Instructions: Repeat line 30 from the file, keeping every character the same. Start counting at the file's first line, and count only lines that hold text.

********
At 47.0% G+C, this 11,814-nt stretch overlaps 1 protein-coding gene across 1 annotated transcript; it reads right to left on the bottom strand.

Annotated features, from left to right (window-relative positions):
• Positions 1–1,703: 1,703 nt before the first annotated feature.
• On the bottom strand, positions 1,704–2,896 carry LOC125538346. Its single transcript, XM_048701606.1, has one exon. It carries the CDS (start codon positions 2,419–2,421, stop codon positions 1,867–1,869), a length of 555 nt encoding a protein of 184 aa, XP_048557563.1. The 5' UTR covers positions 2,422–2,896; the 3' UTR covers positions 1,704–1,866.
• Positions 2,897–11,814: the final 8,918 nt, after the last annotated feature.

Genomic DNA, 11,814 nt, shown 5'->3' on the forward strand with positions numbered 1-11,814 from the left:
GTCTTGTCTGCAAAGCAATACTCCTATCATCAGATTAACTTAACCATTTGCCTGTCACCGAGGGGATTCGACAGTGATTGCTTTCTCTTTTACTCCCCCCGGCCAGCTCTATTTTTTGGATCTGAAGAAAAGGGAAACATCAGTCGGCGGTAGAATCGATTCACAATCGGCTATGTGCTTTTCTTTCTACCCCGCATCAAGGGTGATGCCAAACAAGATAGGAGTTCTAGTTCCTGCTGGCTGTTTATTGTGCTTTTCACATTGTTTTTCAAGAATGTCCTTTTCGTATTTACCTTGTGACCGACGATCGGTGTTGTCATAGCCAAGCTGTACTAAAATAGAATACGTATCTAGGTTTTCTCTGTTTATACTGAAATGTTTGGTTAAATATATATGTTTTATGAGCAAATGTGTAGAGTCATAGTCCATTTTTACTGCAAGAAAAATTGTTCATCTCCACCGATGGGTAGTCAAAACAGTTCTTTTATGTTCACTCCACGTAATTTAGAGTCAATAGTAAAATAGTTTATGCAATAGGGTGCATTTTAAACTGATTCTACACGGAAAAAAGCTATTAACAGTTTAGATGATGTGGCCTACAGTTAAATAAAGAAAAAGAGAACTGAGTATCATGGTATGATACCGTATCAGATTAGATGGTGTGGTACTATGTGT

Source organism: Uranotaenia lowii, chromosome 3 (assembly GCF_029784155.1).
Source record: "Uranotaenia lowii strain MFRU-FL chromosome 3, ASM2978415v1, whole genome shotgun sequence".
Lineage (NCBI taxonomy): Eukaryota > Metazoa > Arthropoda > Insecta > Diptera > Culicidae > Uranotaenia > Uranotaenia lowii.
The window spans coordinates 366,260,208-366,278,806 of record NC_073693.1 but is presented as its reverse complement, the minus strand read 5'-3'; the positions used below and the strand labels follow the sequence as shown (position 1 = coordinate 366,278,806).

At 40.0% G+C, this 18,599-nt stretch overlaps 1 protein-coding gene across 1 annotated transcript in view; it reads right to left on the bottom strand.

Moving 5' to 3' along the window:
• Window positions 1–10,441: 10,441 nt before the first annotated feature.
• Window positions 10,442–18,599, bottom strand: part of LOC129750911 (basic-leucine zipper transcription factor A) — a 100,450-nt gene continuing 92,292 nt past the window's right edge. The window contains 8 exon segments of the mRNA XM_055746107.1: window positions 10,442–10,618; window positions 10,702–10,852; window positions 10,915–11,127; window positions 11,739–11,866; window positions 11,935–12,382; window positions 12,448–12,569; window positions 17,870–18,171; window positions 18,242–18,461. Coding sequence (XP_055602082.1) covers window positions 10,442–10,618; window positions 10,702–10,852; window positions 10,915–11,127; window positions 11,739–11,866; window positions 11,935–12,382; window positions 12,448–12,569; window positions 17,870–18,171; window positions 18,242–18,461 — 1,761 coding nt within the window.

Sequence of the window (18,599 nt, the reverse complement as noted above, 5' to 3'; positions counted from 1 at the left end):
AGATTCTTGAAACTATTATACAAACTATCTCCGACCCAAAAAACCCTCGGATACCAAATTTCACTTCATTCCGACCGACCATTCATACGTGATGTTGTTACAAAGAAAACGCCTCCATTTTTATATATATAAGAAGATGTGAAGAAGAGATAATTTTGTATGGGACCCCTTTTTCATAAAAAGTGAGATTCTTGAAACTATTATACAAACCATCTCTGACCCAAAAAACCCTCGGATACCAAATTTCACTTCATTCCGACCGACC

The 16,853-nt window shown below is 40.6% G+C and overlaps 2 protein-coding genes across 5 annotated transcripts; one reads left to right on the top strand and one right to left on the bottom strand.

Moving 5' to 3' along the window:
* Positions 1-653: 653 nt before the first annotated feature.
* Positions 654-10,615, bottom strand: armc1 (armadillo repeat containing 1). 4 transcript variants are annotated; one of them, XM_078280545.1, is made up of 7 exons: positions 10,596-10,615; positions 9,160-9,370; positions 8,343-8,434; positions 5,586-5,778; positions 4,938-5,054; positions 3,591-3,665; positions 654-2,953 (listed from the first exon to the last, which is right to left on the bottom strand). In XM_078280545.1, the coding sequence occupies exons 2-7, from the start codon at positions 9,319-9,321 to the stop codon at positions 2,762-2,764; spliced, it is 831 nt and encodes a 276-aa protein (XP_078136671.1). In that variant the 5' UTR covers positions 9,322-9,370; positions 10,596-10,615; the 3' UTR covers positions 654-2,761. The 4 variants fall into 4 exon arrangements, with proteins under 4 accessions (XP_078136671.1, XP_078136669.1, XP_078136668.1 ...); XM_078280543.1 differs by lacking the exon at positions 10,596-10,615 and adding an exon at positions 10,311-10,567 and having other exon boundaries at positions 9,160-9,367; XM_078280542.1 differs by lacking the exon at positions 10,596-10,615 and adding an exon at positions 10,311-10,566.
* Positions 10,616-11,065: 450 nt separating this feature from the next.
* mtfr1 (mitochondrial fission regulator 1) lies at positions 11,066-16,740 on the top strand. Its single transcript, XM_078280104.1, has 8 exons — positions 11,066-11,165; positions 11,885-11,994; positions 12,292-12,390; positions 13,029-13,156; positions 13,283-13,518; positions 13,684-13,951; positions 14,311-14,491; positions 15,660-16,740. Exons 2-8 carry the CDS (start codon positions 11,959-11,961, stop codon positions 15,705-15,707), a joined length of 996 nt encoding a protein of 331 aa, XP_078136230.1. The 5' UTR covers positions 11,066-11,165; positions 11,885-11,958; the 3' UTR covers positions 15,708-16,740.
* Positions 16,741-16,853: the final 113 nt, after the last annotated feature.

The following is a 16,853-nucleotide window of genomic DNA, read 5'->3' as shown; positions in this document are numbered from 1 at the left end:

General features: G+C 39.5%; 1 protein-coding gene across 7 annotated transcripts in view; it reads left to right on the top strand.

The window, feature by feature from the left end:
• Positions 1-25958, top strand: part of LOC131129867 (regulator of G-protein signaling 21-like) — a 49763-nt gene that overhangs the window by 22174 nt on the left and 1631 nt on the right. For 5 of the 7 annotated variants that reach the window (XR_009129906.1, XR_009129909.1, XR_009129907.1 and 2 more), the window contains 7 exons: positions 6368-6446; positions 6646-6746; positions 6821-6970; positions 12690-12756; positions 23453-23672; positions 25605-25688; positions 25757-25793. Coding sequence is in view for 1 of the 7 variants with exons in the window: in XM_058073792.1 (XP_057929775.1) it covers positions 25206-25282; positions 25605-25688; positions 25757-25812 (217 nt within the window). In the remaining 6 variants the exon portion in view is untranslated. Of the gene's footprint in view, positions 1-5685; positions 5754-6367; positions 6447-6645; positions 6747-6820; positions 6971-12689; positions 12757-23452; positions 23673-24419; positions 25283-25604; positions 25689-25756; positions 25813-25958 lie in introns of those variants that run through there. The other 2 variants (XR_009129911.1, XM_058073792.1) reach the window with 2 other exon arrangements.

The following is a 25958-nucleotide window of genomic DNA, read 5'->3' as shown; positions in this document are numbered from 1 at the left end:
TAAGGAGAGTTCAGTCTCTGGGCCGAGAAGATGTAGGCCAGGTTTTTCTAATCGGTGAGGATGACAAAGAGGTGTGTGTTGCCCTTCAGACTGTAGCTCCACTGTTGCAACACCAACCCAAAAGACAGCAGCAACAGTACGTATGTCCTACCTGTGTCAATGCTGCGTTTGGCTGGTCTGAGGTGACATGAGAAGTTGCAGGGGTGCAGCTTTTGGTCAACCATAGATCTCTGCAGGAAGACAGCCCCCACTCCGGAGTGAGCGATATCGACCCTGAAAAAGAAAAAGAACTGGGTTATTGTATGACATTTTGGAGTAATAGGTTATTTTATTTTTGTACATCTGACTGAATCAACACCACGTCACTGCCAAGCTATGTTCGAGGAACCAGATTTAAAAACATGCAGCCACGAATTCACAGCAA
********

TAAGGAGAGTTCAGTCTCTGGGCCGAGAAGATGTAGGCCAGGTTTTTCTAATCGGTGAGGATGACAAAGAGGTGTGTGTTGCCCTTCAGACTGTAGCTCCACTGTTGCAACACCAACCCAAAAGACAGCAGCAACAGTACGTATGTCCTACCTGTGTCAATGCTGCGTTTGGCTGGTCTGAGGTGACATGAGAAGTTGCAGGGGTGCAGCTTTTGGTCAACCATAGATCTCTGCAGGAAGACAGCCCCCACTCCGGAGTGAGCGATATCGACCCTGAAAAAGAAAAAGAACTGGGTTATTGTATGACATTTTGGAGTAATAGGTTATTTTATTTTTGTACATCTGACTGAATCAACACCACGTCACTGCCAAGCTATGTTCGAGGAACCAGATTTAAAAACATGCAGCCACGAATTCACAGCAA